Advertisement

Footloose in Skiathos

Forget Pericles--Just Flake Out From 10 to 5

November 08, 1987|BEVERLY BEYER and ED RABEY | Beyer and Rabey are Los Angeles travel writers

SKIATHOS, Greece — When your plane touches down on this Sporades island in the Aegean, forget Pericles and all the rest. The time-line here has only one significant period to remember: 10 to 5.

That's when you're expected to flake out on one of the 65 gorgeous beaches and small coves rimming this five- by seven-mile isle, a peaceful respite from the phalanx of your fellow Hellenists cramming the gift shops of Rhodes, Santorini, Crete and Hydra.

Apart from a few minor naval engagements around 500 BC, Skiathos has kept itself far from the mainstream of Greek, Roman or any other history. Instead, it's famous only for its Aleppo and Scotch pines, fruits, vegetables and a clutch of good hotels and beach-side tavernas catering to Europeans who discovered the idyllic nature of Skiathos a decade ago.

The Flying Dolphin hydrofoil will whisk you across to the beautiful and even more bucolic island of Skopelos, only 15 minutes away.

Barring that, rent yourself a mule for the two-hour ride up the mountain to Evangelistria Monastery, keeping in mind that it's another two hours back down.

And riding a mule for half a day should rightfully be left to those with strong backs, stronger constitutions and strange ideas of what a relaxing holiday is all about.

Here to there: Fly Pan Am or TWA to Athens with stops, KLM or SAS with changes in their home countries, or a domestic carrier to JFK for a change to Olympic's nonstop. Olympic on to Skiathos in less than an hour.

How long/how much? Give it a week if you're just here to conk out, which includes a full day over to Skopelos. Costs for food and lodging, often combined into a half-pension arrangement, are moderate.

A few fast facts: The Greek drachma recently traded at 133 to the dollar, each drachma worth .0075.

Visit in late spring or fall if you can, shunning July-August crowds and winter's wet and raw weather. A bus runs every half-hour along the island's only main road from the airport through town and on over to Koukounaries Beach at the other end, 67 cents for the seven-mile ride. Cabs are inexpensive, too. Most hotels and restaurants slam shut from end of October until April.

Getting settled in: Skiathos Palace (Koukounaries Beach; $82 U.S. double, half-pension, low season, $127 high season) is the island showplace, a huge and modern place on a hill overlooking a bay and the island's best beach. The rooftop garden, pool and indoor-outdoor dining room are spectacular, with views of the bay, surrounding pine groves and smaller offshore islands.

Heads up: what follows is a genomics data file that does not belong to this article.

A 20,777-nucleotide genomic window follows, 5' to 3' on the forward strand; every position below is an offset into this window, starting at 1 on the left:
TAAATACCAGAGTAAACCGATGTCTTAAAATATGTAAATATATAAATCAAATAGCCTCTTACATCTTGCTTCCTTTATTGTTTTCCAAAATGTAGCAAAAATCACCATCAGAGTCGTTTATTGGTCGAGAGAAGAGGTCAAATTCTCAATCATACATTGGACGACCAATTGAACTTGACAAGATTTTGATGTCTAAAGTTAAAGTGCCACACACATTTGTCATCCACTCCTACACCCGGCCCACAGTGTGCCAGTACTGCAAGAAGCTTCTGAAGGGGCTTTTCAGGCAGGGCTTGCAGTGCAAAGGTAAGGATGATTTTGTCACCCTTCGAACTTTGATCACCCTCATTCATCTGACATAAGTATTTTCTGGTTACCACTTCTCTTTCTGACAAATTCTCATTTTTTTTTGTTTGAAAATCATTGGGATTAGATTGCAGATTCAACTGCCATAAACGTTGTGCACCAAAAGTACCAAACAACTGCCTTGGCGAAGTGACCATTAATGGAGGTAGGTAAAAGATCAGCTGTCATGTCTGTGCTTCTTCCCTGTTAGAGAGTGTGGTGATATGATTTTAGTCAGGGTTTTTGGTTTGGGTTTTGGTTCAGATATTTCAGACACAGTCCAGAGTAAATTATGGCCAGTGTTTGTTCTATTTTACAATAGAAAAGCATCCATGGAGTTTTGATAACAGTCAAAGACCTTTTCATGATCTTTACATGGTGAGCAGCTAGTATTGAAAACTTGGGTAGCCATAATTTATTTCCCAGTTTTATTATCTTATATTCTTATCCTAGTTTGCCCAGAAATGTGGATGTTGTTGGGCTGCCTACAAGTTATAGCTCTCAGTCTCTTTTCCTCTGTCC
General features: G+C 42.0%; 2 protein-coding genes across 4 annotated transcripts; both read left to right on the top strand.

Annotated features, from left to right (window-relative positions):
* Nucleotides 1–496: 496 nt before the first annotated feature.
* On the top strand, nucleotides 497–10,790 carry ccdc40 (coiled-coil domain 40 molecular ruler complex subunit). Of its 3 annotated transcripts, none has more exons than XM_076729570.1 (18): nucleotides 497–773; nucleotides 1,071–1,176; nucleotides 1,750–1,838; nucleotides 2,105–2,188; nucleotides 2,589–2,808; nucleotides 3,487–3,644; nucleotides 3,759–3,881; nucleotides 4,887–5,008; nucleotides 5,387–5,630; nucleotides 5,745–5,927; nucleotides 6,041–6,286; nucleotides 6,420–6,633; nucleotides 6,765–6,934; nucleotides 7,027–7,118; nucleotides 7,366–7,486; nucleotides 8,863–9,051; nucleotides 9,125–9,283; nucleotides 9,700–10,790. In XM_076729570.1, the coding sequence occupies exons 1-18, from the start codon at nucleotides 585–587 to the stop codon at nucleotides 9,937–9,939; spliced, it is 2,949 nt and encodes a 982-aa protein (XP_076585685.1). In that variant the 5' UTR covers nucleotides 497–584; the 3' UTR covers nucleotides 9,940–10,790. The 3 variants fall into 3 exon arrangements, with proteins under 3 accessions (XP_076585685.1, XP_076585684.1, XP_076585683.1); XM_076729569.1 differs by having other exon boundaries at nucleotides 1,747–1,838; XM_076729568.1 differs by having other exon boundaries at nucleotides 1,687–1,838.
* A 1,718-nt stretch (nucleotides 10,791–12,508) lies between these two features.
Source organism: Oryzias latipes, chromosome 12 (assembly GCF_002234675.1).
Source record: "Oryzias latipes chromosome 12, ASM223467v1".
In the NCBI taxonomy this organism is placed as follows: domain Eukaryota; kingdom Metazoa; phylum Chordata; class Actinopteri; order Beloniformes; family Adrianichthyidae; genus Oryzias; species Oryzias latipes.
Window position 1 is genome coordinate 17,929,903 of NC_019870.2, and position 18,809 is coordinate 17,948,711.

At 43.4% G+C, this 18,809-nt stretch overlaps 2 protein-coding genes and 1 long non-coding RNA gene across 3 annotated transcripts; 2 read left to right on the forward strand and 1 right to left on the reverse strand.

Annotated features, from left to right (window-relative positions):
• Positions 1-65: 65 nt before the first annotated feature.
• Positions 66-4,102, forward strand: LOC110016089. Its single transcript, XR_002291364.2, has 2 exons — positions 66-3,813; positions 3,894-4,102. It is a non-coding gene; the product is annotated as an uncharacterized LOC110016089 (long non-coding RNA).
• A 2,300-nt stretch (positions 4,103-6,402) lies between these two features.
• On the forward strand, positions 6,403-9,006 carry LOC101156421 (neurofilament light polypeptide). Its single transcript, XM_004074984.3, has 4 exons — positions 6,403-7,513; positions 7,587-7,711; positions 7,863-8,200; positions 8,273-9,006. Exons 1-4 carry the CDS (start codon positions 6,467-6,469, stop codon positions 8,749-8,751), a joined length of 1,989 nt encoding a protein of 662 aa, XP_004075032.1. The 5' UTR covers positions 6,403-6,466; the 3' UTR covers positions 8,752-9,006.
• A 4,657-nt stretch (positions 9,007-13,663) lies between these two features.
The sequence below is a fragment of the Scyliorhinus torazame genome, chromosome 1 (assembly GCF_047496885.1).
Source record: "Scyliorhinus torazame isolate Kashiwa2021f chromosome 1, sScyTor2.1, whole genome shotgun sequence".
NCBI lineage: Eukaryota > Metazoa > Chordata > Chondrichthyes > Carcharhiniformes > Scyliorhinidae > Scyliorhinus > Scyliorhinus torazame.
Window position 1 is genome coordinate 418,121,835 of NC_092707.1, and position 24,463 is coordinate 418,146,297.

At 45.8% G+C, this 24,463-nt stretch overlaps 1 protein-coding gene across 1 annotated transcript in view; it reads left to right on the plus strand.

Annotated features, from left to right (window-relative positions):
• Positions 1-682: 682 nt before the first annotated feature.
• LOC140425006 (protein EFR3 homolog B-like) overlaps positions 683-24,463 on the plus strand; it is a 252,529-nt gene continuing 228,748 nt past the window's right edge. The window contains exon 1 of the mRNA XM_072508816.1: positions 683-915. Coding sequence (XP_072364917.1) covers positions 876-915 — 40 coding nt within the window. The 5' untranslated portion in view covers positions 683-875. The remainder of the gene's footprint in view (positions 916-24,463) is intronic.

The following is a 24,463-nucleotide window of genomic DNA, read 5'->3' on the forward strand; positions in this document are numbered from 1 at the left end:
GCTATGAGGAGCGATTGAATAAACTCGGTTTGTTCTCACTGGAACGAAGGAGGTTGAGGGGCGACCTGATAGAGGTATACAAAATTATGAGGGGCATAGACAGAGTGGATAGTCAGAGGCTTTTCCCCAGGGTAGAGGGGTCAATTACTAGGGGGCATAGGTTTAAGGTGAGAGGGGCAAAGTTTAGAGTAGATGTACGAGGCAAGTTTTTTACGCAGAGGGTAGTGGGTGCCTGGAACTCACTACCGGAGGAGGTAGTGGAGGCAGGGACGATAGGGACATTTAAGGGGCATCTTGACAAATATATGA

The guest roster is international, enjoying tennis, sailing, windsurfing and other water sports before gathering at the pool-side bar or open-air disco during the evening.

Mealtime menus are not exactly taverna Greek, but the choices are good and dishes the same. Large and airy rooms all have balconies, mini-bars, and TV with house movies in English.

Esperides (Akhladias Bay; $53 double, June and September, $72 July-August, half-pension available) is another large one, most comfortable and with a fine private beach. It's considered the island's second best, right on main road near bus stop, air-conditioned, tennis and requisite pool.

Nostros (Tzaneria Beach; $77 all season) has bungalows sprinkled down a pine-covered hill toward the beach. Most of the resort amenities of the two above, food and service good, but housekeeping could be a bit tidier.

Prices for above first-class hotels are for 1988 and approximate only. Less expensive hotels and guest houses are in town and around the island.

Regional food and drink: Seafood is a sensible choice throughout Greece, particularly fresh and well-prepared in the islands. Try sargos, a white fish always grilled and delicious. Or fangri, another choice denizen of the Eastern Mediterranean. Lobster is fresh from year-end until mid-August, frozen during the months when it is illegal to take them.

Breakfasts are a delight here: fresh melons, sturdy Greek breads and even sturdier coffee, rich and flavorsome yogurt topped with island honey, a glorious way to start the day.

Moderate-cost dining: Skiathos has beach-front tavernas, all rather rustic, and several good ones beside the main road. Catch the bus from town or your hotel and get off when one looks promising. Two good roadside tavernas at Platanias Beach are Theofanis and Platanias across the way. Both are inside-outside affairs, usually the latter during season.

Taverna Statis near Nostros hotel is also good for dinner only, while Carnayo, at other end of port in Skiathos, is considered the town's best.

Bonaparte, a lovely outdoor place at mid-village, aims its menu a notch or two above typical taverna fare, with emphasis on steaks given an added fillip of green pepper, bearnaise and other sauces.

Prices are moderate to downright cheap at most of the above, an occasional impromptu dance-fest likely to start any time after the ouzo and wine start flowing.

Advertisement
Los Angeles Times Articles
|
|
|